On the subject of risk Vs benefit we routinely offer vaccines to people with lower or negligible personal benefit for population health benefits. E.g. vaccinating young boys for HPV as they are transmission vectors for girls for whom the virus prevents much greater risk.

Finally, the evolution issues is of course a global issues. But the risk is highest where you have vaccinated and unvaccinated people in close contact. We know the virus spreads best indoors, and we know b117 loves spreading via child populations (probably due to its higher transmissibility making it effective at child to child transmission even in well ventilated classrooms).

A standing reservoir of b117 circulating in school aged children who then spend a lot of time in doors with vaccinated adults is far greater risk than two neighbouring countries with vaccinated and unvaccinated populations.
jergul
large member
Sun Apr 11 04:19:30
Seb
You seem very confused about what EMERGENCY USE AUTHORIZATION is.

I suggest you read up on it.
jergul
large member
Sun Apr 11 04:29:28
It is incidentally the issue of consent that makes vaccinating children so troubling. They are incapable of giving it.

Fair enough that 18 year olds take vaccines they personally do not need under emergency authorization regimes.

We routinely offer approved vaccines to various groups.

Safety regulations are relaxed under emergency regimes. Shrugging off brain clotting is not common to mass vaccination programmes.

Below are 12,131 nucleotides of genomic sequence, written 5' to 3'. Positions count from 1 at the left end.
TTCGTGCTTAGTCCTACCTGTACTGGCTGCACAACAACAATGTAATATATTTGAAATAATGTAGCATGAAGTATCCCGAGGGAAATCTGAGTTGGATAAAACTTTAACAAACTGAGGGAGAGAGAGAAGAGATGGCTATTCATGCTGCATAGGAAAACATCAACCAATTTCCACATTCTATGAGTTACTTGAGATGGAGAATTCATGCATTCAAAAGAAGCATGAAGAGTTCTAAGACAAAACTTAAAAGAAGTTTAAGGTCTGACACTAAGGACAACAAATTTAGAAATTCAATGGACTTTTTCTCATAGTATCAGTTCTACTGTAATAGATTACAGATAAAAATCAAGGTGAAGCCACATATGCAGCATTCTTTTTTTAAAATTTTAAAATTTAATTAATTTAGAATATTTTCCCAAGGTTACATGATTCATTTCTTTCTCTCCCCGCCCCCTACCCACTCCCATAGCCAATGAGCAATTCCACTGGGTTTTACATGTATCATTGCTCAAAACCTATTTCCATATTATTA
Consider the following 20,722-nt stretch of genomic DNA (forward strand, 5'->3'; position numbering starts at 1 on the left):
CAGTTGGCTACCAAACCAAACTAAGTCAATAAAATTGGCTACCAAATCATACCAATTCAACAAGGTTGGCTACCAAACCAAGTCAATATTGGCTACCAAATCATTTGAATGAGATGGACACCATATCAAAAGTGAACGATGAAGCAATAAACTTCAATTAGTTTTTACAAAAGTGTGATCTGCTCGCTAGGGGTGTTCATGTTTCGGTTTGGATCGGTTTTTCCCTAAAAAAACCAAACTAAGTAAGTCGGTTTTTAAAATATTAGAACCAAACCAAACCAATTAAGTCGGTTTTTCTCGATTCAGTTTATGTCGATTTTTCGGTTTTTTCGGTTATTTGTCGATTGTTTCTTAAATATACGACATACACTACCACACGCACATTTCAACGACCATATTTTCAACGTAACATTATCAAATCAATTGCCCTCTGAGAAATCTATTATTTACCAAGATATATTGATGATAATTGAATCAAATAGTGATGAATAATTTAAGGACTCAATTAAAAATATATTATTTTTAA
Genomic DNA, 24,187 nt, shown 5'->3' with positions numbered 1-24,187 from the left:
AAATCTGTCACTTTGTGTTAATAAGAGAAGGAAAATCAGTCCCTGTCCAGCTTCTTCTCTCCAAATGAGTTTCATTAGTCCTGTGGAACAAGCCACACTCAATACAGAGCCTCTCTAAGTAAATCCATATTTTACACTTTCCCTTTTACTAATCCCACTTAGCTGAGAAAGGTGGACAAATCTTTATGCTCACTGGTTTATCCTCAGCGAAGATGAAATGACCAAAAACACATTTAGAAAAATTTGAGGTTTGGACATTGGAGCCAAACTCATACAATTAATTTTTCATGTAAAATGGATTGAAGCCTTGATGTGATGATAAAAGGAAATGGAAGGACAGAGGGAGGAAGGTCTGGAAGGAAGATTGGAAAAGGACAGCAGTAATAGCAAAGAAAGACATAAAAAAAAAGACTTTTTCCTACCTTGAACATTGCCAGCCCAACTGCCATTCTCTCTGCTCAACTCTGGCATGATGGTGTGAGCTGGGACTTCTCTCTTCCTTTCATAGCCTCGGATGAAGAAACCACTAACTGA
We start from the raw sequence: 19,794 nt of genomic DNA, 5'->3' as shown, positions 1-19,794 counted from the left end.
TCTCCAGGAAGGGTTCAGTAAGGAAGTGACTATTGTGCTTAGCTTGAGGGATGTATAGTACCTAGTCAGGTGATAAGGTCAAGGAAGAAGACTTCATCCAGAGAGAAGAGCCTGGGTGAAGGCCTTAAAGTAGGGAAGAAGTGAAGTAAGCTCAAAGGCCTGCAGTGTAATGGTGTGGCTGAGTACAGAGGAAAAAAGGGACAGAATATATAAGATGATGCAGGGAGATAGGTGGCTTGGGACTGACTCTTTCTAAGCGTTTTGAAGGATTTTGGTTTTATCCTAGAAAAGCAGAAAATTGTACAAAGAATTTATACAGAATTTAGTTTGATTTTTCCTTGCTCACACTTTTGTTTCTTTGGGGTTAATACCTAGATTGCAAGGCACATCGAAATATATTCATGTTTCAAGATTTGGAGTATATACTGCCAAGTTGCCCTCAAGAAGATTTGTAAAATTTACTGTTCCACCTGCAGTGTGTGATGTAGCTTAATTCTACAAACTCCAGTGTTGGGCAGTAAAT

Its fine to get caught up in mass hysteria, but not when children are expected to take one for the team.

Get vaccines properely approved before using them on groups incapable of consent that are not at risk.
Seb
Member
Sun Apr 11 04:43:57
Jergul:

As it happens for various reasons I've become quite familiar with the process.

http://www...e-rollout-of-covid-19-vaccines

"Sufficient evidence of safety, quality and efficacy is also, of course, the standard by which marketing authorisation applications are judged. Therefore, the conditions imposed on a regulation 174 authorisation for a COVID-19 vaccine are likely to be equivalent to requirements of a marketing authorisation, acknowledging that some flexibilities and pragmatic approaches may be required based on the situation and mode(s) of deployment of the national vaccine programme (and of any future national programme for the roll-out of treatments)."
jergul
large member
Sun Apr 11 05:05:42
Seb
As it happens, for various reasons, I too have become quite familiar with the process.

Virtue signalling is fun!

"COVID-19 is the biggest threat this country has faced in peacetime history,"

"The preferred route to enable deployment of a new vaccine for COVID-19 is through the usual marketing authorisation (product licensing) process"

"However, if there is a compelling case, on public health grounds, for using a vaccine before it is given a product licence, given the nature of the threat we face, the JCVI may take the very unusual step of advising the UK government to use a tested, unlicensed vaccine against COVID-19"

"A temporary authorisation of the supply of an unlicensed vaccine could be given by the UK’s licensing authority under regulation 174"